I just spent the last two minutes unscrewing two Philips LED bulbs from lamps in my home office. And then I came to my computer to write about it.

Why? Because the bulb has been recalled by the U.S. Consumer Product Safety Commission for posing an electrical shock danger.

"A lead wire in the bulb’s housing can have an improper fitting, which can electrify the entire lamp and pose a shock hazard," reported the CPSC. (Hat tip to Energy Manager Today for catching the news.)

Reportedly, no one has been hurt yet. But the consumer agency recommended immediately taking out the bulbs and unplugging the fixture.

Don't have any backups? Bulb owners can contact Philips for some free replacements. 

The CPSC is recalling two models, a 12-watt and 12.5-watt Endura LED. Here's how to know if your bulb is the right one:

"The bulbs are orange in color and have 'MADE IN CHINA,' 'Fabrique in Chine' followed by a slanted 'S,' and the model number 9290001829 printed on the gray plastic band on the neck of the bulbs. The date codes, 2L for the Endura bulbs and 2K or 2L for the Ambient bulbs, are printed on the metal screw base."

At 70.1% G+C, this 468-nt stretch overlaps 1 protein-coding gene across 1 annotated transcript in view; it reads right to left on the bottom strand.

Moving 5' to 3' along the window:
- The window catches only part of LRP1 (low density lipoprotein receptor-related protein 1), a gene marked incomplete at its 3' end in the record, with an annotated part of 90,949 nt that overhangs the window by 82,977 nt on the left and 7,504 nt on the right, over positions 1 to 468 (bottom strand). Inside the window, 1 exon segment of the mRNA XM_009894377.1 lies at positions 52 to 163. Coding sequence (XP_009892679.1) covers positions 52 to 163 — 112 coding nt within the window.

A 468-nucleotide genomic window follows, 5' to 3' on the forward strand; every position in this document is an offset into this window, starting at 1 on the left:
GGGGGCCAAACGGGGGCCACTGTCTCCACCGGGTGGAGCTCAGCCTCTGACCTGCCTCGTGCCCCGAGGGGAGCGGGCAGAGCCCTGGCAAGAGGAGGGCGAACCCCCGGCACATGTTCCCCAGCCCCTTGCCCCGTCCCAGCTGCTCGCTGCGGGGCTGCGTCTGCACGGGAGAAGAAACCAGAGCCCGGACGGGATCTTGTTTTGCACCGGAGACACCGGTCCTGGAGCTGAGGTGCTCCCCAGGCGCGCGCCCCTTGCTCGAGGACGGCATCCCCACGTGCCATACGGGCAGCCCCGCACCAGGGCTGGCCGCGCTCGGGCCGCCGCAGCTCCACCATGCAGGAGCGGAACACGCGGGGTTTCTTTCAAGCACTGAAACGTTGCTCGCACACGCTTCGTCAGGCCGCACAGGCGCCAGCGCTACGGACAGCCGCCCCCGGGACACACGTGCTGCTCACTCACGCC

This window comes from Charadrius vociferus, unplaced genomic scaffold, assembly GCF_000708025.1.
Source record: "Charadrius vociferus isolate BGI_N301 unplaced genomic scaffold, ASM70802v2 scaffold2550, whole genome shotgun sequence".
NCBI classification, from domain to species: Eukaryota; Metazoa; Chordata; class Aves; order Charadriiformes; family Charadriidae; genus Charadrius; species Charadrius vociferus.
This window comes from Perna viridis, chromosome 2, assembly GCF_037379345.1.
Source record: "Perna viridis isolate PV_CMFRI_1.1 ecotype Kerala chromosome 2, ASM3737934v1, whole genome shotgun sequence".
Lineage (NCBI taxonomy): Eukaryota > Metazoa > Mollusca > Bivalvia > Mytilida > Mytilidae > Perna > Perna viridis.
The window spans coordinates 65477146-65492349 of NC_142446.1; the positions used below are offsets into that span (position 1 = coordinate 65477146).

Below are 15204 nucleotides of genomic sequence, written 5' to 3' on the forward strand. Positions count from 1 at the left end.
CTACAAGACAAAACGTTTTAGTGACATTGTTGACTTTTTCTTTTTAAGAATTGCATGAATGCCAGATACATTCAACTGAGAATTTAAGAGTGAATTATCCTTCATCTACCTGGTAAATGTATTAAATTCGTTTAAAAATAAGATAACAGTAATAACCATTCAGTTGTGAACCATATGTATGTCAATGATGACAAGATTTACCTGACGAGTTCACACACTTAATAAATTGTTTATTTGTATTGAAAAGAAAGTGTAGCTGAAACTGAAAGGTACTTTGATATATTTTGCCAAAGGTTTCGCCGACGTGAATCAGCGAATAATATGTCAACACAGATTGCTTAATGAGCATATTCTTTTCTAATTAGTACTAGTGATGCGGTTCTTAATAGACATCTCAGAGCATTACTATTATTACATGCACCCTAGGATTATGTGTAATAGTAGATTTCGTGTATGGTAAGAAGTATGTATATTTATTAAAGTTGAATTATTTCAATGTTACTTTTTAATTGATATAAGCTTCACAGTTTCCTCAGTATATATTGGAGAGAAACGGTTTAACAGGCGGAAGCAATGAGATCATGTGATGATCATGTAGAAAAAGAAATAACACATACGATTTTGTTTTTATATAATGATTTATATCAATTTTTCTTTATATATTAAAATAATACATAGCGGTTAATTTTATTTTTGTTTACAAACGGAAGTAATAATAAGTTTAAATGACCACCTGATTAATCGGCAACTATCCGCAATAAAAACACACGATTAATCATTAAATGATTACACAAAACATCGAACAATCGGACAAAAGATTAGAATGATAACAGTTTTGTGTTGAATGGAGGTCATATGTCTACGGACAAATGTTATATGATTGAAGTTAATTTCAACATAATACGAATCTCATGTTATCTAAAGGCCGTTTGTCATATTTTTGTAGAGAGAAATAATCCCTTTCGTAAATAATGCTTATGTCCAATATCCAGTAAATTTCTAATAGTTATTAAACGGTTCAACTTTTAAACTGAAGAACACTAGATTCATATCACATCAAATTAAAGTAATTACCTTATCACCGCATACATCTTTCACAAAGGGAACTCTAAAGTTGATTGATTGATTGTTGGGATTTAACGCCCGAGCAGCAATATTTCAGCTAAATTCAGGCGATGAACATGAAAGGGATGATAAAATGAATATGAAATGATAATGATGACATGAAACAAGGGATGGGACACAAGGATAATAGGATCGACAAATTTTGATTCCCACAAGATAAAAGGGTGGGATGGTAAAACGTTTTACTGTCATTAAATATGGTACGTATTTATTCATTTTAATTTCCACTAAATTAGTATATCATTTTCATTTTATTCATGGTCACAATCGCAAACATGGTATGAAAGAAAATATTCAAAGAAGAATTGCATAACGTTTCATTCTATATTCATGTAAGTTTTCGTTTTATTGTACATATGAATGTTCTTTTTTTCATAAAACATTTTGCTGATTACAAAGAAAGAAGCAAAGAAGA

The Endura was Philips' answer to the 60-watt incandescent bulb, and was proudly displayed at the 2011 Lightfair International as part of a suite of new LED products.

Wondering what to do with a bulb would probably last another couple of years (if it weren't potentially dangerous)? Don't try to sell it off to an unsuspecting friend, warned the CPSC.

"Consumers should stop using this product unless otherwise instructed. It is illegal to resell or attempt to resell a recalled consumer product."

Not that the resale market would be massive -- LEDs still only represent 12 percent of worldwide lighting sales. But global penetration is expected to increase to 25 percent by 2014, and possibly hit 80 percent by 2020.

Philips, a world leader in light sales, is pushing aggressively into the LED market. But it is nudging up against competition from tech competitors like LG and Samsung, cheaper Chinese suppliers and up-and-comers like Cree.